Plasmodium falciparum merozoite invasion of host erythrocytes is a virulence factor, since parasites that successfully invade erythrocytes can proliferate and therefore determine the clinical outcome of an infection. Thus, merozoite proteins are the focus of experimental malaria vaccines, as antibodies to these proteins can inhibit invasion, resulting in the prevention of disease. However, the merozoite proteins are present as multiple alleles, allowing for multiple redundant and alternative invasion pathways, which offer a survival advantage to the parasite. Conversely, the differences in host receptors can alter the virulence capability of the parasite. The classic case in point is the Duffy antigen, in West Africa where the population is Duffy negative they are resistant to P. vivax infections. A number of merozoite protein-erythrocyte receptor interactions have been identified, such as the erythrocyte binding antigen 175 with glycophorin A on the erythrocyte surface. Nevertheless, the available data on the polymorphisms of known erythrocyte receptors in African populations is minimal. Therefore, interrogating the erythrocyte receptor polymorphisms in malaria endemic populations, allows us to define variants that have evolved as a result of exposure to malaria, which may therefore confer a mechanism of resistance or susceptibility to infection.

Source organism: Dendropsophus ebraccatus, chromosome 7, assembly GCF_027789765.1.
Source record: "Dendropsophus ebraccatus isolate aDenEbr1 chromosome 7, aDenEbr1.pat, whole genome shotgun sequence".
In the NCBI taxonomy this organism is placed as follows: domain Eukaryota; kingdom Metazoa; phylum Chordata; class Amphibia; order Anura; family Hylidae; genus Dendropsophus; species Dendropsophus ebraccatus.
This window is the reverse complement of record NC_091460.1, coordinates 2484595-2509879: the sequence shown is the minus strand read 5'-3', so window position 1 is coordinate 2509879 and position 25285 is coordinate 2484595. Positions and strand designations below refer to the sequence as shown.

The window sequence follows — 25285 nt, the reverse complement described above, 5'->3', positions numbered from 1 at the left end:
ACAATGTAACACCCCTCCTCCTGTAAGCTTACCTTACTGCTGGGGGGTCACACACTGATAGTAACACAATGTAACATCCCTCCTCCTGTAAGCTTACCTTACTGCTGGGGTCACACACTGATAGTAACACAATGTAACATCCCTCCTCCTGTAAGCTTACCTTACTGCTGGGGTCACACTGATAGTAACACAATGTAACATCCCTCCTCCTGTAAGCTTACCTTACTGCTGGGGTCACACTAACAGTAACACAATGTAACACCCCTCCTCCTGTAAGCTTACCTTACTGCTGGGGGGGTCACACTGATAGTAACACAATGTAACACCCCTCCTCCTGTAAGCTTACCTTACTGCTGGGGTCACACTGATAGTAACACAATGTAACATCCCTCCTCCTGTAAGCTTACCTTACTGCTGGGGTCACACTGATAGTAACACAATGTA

1. To define the polymorphisms in human erythrocyte receptors, glycophorin A, B, C/D, E, band 3, DARC, Basigin and CR1. 2. To determine if the polymorphisms in the 8 genes are under any selective pressure. 3. To identify genetic combinations between merozoite and erythrocyte genotype pairs.